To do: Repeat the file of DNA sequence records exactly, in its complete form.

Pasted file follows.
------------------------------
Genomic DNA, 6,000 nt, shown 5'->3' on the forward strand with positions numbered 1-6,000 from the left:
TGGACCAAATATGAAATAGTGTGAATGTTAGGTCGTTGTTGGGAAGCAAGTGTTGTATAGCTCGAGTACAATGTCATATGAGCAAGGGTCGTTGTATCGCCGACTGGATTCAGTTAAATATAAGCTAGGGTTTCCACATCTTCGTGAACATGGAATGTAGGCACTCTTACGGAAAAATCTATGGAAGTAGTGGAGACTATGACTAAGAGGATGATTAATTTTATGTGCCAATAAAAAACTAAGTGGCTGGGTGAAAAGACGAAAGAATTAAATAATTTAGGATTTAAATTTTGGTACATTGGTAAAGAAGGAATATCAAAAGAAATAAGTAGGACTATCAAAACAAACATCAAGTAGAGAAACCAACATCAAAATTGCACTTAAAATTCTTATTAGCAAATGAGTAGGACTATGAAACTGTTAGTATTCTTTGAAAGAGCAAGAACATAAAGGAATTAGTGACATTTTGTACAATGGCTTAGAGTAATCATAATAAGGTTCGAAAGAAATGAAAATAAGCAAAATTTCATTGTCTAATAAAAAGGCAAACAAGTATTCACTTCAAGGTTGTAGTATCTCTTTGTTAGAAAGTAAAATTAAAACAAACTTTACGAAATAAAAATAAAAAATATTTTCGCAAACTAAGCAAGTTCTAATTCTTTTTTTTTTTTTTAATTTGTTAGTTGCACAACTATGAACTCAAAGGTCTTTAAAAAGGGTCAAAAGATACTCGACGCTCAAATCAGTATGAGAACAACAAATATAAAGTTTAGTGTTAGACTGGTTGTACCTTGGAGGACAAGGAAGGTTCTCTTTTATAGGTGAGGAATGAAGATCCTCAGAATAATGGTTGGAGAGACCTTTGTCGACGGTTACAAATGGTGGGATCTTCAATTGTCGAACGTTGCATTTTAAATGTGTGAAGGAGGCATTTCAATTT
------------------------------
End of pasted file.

Genomic DNA, 6,000 nt, shown 5'->3' on the forward strand with positions numbered 1-6,000 from the left:
TGGACCAAATATGAAATAGTGTGAATGTTAGGTCGTTGTTGGGAAGCAAGTGTTGTATAGCTCGAGTACAATGTCATATGAGCAAGGGTCGTTGTATCGCCGACTGGATTCAGTTAAATATAAGCTAGGGTTTCCACATCTTCGTGAACATGGAATGTAGGCACTCTTACGGAAAAATCTATGGAAGTAGTGGAGACTATGACTAAGAGGATGATTAATTTTATGTGCCAATAAAAAACTAAGTGGCTGGGTGAAAAGACGAAAGAATTAAATAATTTAGGATTTAAATTTTGGTACATTGGTAAAGAAGGAATATCAAAAGAAATAAGTAGGACTATCAAAACAAACATCAAGTAGAGAAACCAACATCAAAATTGCACTTAAAATTCTTATTAGCAAATGAGTAGGACTATGAAACTGTTAGTATTCTTTGAAAGAGCAAGAACATAAAGGAATTAGTGACATTTTGTACAATGGCTTAGAGTAATCATAATAAGGTTCGAAAGAAATGAAAATAAGCAAAATTTCATTGTCTAATAAAAAGGCAAACAAGTATTCACTTCAAGGTTGTAGTATCTCTTTGTTAGAAAGTAAAATTAAAACAAACTTTACGAAATAAAAATAAAAAATATTTTCGCAAACTAAGCAAGTTCTAATTCTTTTTTTTTTTTTTAATTTGTTAGTTGCACAACTATGAACTCAAAGGTCTTTAAAAAGGGTCAAAAGATACTCGACGCTCAAATCAGTATGAGAACAACAAATATAAAGTTTAGTGTTAGACTGGTTGTACCTTGGAGGACAAGGAAGGTTCTCTTTTATAGGTGAGGAATGAAGATCCTCAGAATAATGGTTGGAGAGACCTTTGTCGACGGTTACAAATGGTGGGATCTTCAATTGTCGAACGTTGCATTTTAAATGTGTGAAGGAGGCATTTCAATTT